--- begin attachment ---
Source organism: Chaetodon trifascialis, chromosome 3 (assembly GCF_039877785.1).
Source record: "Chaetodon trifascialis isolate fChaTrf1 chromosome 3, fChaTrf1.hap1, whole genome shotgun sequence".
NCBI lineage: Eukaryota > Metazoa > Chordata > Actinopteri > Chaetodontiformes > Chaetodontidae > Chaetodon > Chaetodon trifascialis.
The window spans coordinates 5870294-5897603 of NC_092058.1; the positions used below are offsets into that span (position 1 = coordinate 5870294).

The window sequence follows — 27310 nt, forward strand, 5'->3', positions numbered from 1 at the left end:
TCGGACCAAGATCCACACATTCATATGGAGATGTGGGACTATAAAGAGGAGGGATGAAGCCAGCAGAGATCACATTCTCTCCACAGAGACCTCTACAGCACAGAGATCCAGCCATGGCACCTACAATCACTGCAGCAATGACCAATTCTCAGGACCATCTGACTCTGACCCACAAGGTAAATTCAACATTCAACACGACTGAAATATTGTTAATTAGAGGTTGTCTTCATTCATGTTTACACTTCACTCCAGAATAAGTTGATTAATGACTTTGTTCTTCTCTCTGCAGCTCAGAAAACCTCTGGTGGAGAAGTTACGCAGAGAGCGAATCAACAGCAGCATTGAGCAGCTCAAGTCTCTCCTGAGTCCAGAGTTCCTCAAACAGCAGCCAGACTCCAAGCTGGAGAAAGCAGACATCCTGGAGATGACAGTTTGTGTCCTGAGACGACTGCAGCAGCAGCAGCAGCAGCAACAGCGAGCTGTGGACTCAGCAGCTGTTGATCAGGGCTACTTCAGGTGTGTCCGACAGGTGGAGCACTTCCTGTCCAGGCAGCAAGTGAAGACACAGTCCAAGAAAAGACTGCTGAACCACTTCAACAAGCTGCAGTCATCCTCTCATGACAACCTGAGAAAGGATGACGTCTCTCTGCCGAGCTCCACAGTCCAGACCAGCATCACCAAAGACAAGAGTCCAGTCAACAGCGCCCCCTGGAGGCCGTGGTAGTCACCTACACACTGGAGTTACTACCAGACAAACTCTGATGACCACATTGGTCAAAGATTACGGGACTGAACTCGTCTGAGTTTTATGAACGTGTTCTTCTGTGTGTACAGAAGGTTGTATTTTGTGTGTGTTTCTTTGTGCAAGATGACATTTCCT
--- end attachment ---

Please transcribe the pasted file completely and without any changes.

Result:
Source organism: Chaetodon trifascialis, chromosome 3 (assembly GCF_039877785.1).
Source record: "Chaetodon trifascialis isolate fChaTrf1 chromosome 3, fChaTrf1.hap1, whole genome shotgun sequence".
NCBI lineage: Eukaryota > Metazoa > Chordata > Actinopteri > Chaetodontiformes > Chaetodontidae > Chaetodon > Chaetodon trifascialis.
The window spans coordinates 5870294-5897603 of NC_092058.1; the positions used below are offsets into that span (position 1 = coordinate 5870294).

The window sequence follows — 27310 nt, forward strand, 5'->3', positions numbered from 1 at the left end:
TCGGACCAAGATCCACACATTCATATGGAGATGTGGGACTATAAAGAGGAGGGATGAAGCCAGCAGAGATCACATTCTCTCCACAGAGACCTCTACAGCACAGAGATCCAGCCATGGCACCTACAATCACTGCAGCAATGACCAATTCTCAGGACCATCTGACTCTGACCCACAAGGTAAATTCAACATTCAACACGACTGAAATATTGTTAATTAGAGGTTGTCTTCATTCATGTTTACACTTCACTCCAGAATAAGTTGATTAATGACTTTGTTCTTCTCTCTGCAGCTCAGAAAACCTCTGGTGGAGAAGTTACGCAGAGAGCGAATCAACAGCAGCATTGAGCAGCTCAAGTCTCTCCTGAGTCCAGAGTTCCTCAAACAGCAGCCAGACTCCAAGCTGGAGAAAGCAGACATCCTGGAGATGACAGTTTGTGTCCTGAGACGACTGCAGCAGCAGCAGCAGCAGCAACAGCGAGCTGTGGACTCAGCAGCTGTTGATCAGGGCTACTTCAGGTGTGTCCGACAGGTGGAGCACTTCCTGTCCAGGCAGCAAGTGAAGACACAGTCCAAGAAAAGACTGCTGAACCACTTCAACAAGCTGCAGTCATCCTCTCATGACAACCTGAGAAAGGATGACGTCTCTCTGCCGAGCTCCACAGTCCAGACCAGCATCACCAAAGACAAGAGTCCAGTCAACAGCGCCCCCTGGAGGCCGTGGTAGTCACCTACACACTGGAGTTACTACCAGACAAACTCTGATGACCACATTGGTCAAAGATTACGGGACTGAACTCGTCTGAGTTTTATGAACGTGTTCTTCTGTGTGTACAGAAGGTTGTATTTTGTGTGTGTTTCTTTGTGCAAGATGACATTTCCT